Blackstone CEO Schwarzman Sees ‘Excess’ in China’s Market

Blackstone CEO Steve Schwarzman
Blackstone Group LP Chief Executive Officer Steve Schwarzman. Photographer: Simon Dawson/Bloomberg

Blackstone Group LP’s Steve Schwarzman said the Chinese stock market shows signs of excess as the population plows savings into it while economic growth slows.

“We’re now finding retail investors with multiple brokerage accounts and margin loans and indicia of some excess in their market system,” Schwarzman, Blackstone’s co-founder and chief executive officer, said Tuesday at the China General Chamber of Commerce’s Finance & Real Estate Forum in New York. “The stock market’s really humming.”

The Shanghai Composite Index on Tuesday climbed 1.8 percent to a seven-year high. China, the world’s most populous country, has a policy of nonconvertible currency, preventing the Renminbi from being freely traded in an effort by policy makers to keep cash in the country. Chinese savers don’t get enough return from interest on their bank deposits and they’ve been disappointed by short-term investments in real estate, said Schwarzman, whose New York-based Blackstone oversees $310 billion globally.

“The only thing that’s left basically is the stock market,” Schwarzman said. “They all go in and the market starts going up. And they don’t just go in with their savings; they borrow money. Then you have the whole situation amplified.”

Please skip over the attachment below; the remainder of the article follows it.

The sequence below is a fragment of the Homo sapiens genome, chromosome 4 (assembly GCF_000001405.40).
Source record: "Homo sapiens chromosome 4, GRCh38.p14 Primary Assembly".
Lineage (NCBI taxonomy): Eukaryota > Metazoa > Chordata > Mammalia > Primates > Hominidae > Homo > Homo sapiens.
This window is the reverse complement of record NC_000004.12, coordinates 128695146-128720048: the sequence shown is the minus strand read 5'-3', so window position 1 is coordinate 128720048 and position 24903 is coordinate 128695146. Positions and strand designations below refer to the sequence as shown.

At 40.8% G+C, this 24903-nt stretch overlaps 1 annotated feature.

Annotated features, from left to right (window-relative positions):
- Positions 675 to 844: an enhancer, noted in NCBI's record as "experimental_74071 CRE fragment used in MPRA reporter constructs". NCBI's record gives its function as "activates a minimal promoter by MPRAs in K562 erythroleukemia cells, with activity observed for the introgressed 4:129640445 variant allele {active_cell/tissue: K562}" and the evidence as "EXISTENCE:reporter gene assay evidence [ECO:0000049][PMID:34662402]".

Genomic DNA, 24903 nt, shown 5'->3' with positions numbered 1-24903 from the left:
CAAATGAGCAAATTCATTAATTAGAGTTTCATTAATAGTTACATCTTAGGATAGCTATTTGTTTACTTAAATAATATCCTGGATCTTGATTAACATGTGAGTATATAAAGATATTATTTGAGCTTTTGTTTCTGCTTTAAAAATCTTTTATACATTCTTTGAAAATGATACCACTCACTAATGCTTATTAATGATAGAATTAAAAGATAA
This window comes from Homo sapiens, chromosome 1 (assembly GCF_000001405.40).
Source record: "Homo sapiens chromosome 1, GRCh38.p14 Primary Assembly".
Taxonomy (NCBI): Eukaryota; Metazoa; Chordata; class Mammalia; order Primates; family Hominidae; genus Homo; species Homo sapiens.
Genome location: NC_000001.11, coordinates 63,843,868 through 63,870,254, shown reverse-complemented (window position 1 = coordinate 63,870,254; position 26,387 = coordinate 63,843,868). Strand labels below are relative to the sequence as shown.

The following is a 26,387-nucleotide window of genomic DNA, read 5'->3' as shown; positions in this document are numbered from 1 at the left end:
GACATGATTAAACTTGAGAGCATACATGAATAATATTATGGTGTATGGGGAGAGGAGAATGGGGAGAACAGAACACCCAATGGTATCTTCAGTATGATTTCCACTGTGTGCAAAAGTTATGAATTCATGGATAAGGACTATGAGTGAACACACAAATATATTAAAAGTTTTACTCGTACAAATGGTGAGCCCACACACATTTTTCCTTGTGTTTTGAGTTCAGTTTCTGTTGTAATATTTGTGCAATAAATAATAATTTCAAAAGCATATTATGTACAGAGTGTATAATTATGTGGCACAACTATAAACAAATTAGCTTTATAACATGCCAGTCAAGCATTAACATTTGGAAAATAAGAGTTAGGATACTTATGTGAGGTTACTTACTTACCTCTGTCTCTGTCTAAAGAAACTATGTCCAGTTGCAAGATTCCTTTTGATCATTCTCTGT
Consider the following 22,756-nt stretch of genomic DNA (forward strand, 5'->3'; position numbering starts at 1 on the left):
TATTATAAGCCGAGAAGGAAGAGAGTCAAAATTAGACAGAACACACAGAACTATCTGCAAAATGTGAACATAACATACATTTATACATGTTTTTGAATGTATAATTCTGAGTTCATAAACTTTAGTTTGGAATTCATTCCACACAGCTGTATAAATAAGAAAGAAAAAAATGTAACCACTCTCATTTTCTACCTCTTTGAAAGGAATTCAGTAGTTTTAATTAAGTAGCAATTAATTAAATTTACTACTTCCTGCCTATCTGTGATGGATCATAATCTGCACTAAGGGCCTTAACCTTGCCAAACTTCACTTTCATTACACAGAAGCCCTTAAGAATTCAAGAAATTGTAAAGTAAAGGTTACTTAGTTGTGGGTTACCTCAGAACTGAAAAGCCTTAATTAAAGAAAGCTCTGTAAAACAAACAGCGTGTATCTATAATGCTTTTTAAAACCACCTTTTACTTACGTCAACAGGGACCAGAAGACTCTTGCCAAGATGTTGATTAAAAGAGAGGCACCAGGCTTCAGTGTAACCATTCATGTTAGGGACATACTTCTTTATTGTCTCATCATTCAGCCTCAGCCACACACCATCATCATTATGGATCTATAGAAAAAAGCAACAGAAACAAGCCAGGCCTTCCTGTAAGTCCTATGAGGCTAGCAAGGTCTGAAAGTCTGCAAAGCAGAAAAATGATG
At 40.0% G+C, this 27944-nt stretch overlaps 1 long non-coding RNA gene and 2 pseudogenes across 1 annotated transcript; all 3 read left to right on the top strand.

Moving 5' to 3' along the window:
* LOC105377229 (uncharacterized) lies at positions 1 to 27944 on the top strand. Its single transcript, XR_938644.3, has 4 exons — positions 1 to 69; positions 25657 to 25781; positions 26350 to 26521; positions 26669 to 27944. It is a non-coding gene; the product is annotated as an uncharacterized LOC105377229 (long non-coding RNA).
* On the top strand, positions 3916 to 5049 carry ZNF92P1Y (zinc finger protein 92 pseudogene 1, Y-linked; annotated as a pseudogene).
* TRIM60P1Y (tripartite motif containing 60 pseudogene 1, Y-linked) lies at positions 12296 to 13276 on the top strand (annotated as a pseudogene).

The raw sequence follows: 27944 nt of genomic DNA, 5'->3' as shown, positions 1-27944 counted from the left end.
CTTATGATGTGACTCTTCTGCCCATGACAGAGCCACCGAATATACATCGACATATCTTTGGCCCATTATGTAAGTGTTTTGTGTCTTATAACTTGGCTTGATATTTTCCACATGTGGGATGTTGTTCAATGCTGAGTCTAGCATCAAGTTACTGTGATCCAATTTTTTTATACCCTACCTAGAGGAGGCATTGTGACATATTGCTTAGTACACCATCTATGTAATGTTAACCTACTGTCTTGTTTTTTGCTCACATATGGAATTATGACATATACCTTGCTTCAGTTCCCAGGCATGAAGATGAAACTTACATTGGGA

Blackstone, which has invested in Chinese real estate and consumer-products companies, sees opportunities in technology-driven industries, Schwarzman said. The firm also likes shopping centers that are benefiting from growth of the country’s middle class.

Internet Demand

“There’s a lot of demand in China for anything touching the Internet,” he said, citing logistics companies and warehouses that are building Web-driven distribution systems. “Shopping centers, correctly located, have tended to hold up very well and probably will in the future.”

Schwarzman, 68, said the Chinese government will probably take steps to prevent the stock market from overheating, such as curbing margin lending and eventually allowing the currency to be convertible. The latter will happen very gradually, he said.

“They’ll start cutting back on the margin abilities and other things to not have the stock market really have a huge blow-off,” Schwarzman said.

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